Katherine Wildman — Member Spotlight Revisited

Katherine Wildman

Haydn Grey Ltd

How has your business changed since your first Member Spotlight interview?

In the three years since we last spoke, everything has changed. To the point where I find myself in meetings thinking, how the hell did I get here? Like Keanu in The Matrix. I took the red pill, and it’s been an absolute blast.

I’ve gone from lecturing in Fashion Communication on the BA at Northumbria University to donning hi-vis vests, hard hats and arranging conference calls with people in the far corners of Nigeria.

There have been a lot of vessels (marine, not blood), a gigantic crane or two, and a plethora of steep learning curves.

What’s been your biggest success since your first Member Spotlight interview?

The fact that I can’t tell you because the NDA I signed is three pages long. In fact, I haven’t told a soul. Which if you knew me, you’d know is a miracle.

Why did you decide to focus on the kind of work you’re doing now?

I don’t know if it was a decision, or if it was a happy accident. I know that one of the agencies I’m working with read an article I’d written on LinkedIn, checked out my website, liked what they saw (Thanks, Ricky ) and got in touch. They’re a delight to work with.

That seems to have attracted more work from companies in the same industries.

What are you enjoying most about your industry or niche?

I like the fact that, although the industries I’m working in are typically and traditionally very male spaces, I’m working with brilliant people of both sexes. (Side note: I keep being invited to women-only networking events and can’t understand why you’d want to exclude half the opportunities on the planet. It makes no sense to me.)

What are you working on just now?

Another big secret squirrel piece – it’s tone of voice and brand-based work – and a series of six training sessions to get three teams across two sites working with and using a new corporate tone of voice.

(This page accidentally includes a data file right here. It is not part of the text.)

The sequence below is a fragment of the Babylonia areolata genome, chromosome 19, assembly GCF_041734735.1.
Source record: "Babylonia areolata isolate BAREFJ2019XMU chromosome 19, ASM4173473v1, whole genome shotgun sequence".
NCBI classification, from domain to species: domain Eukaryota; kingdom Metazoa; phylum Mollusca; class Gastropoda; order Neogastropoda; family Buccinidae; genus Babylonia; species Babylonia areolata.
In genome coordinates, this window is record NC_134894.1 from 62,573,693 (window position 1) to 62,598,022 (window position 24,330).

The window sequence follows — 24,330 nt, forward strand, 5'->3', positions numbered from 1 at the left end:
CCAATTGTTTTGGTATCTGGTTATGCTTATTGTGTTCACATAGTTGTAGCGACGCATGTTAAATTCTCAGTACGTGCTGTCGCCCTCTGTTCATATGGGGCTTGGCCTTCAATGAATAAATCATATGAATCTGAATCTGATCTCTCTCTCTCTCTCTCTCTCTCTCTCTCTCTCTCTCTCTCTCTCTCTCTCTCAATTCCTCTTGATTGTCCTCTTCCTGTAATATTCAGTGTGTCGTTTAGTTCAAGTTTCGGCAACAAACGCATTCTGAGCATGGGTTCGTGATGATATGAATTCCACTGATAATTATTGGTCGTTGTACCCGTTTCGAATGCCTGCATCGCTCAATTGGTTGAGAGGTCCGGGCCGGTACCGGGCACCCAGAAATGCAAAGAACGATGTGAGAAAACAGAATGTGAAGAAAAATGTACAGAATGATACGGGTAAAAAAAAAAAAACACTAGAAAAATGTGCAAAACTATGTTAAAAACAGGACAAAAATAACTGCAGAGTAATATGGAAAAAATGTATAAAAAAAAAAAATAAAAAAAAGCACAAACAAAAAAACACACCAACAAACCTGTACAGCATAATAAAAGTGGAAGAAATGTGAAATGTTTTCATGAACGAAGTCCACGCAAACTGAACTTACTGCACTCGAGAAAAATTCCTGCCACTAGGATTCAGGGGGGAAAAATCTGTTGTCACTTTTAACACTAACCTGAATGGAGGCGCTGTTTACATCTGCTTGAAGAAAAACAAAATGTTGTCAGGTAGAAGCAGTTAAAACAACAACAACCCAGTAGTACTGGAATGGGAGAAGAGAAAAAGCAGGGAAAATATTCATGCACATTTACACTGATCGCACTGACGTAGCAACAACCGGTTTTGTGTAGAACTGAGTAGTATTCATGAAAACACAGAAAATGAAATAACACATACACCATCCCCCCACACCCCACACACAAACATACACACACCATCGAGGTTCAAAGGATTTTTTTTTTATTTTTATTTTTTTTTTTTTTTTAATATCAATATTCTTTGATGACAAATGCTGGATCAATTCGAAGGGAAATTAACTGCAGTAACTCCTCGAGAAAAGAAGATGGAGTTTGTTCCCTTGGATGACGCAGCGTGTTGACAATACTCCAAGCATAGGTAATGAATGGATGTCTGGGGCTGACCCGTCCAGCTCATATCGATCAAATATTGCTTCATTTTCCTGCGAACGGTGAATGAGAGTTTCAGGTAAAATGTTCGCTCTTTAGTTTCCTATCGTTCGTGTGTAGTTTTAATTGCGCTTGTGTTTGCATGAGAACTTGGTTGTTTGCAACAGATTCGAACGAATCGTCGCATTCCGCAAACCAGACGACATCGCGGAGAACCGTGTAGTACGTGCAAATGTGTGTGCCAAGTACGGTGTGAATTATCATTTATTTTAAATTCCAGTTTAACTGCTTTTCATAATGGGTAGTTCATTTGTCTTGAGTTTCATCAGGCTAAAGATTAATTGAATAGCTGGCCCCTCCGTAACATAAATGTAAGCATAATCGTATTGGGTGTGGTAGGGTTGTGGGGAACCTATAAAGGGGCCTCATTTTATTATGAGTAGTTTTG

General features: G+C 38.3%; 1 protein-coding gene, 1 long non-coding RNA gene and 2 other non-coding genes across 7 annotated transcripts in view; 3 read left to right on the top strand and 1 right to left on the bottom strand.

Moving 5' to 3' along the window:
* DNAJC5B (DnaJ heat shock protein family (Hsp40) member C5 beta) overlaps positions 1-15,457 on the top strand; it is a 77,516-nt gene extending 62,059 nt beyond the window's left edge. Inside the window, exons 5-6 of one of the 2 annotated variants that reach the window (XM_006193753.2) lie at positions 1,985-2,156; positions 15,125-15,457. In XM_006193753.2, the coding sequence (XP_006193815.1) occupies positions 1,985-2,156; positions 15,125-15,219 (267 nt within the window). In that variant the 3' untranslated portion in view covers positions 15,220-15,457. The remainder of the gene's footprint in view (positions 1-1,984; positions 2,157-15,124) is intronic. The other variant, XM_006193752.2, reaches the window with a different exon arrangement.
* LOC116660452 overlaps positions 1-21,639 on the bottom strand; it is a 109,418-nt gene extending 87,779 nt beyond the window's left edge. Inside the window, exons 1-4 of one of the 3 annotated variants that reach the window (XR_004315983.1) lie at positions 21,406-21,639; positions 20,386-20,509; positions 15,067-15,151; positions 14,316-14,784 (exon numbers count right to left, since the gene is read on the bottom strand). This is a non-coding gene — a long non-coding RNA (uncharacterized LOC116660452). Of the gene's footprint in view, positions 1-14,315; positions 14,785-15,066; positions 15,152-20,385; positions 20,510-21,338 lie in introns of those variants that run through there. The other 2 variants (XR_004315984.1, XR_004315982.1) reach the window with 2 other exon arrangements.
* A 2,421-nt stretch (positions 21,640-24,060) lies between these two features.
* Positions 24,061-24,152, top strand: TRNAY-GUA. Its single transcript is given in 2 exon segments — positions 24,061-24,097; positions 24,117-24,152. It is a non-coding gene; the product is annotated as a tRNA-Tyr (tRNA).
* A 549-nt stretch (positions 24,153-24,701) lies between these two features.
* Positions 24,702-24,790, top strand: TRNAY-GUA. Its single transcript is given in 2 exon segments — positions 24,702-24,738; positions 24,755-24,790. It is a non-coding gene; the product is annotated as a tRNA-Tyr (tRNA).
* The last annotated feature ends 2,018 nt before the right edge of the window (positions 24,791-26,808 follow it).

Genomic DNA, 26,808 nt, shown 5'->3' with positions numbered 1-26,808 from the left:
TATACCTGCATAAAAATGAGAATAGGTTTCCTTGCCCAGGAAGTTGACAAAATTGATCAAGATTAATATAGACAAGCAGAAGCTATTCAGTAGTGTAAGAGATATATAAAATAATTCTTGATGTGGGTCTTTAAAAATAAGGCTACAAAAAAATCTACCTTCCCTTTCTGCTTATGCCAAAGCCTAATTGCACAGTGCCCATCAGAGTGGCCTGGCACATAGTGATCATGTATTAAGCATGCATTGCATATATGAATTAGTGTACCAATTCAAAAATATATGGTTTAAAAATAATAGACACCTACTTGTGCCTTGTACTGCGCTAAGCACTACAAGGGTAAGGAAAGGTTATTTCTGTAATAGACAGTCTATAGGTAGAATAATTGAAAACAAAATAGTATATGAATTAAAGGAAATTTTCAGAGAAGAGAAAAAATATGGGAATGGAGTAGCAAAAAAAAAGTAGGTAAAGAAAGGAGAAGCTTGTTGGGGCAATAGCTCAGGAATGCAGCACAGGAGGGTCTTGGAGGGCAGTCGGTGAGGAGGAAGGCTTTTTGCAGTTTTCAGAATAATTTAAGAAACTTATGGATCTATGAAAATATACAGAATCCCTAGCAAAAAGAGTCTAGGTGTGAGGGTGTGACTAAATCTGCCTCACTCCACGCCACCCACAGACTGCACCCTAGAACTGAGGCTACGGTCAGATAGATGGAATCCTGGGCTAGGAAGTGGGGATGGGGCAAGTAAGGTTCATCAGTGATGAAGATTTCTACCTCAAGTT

Which reminds me, I need to order some snazzy folders.

Describe your desk and what’s on it

My desk is a dining table that seats six people with room to move their elbows – and 12 people if you give them enough wine to break down their need for personal space.

It’s made from three slabs of teak and was bought in Singapore when I lived there ten years ago. It’s a beautiful thing, although the removal guys who hauled it up a flight of narrow stairs on the hottest day of the year this year might tell you otherwise.

What’s on it? One bottle of water, a box of incense sticks, a stapler, three mugs (one full of black Redbush tea), a wallet, a pen with googly eyes, two candles, three – no, four – notebooks, a bag, car keys, a lanyard from a festival-themed 30th birthday party I went to, three table mats and a glasses case.

I’m not tidy when I work.

Tell us about your side projects

I’m the creative writing mentor for the CIC This is Creative Enterprise. We work with schools and colleges to introduce students to careers in the creative industries.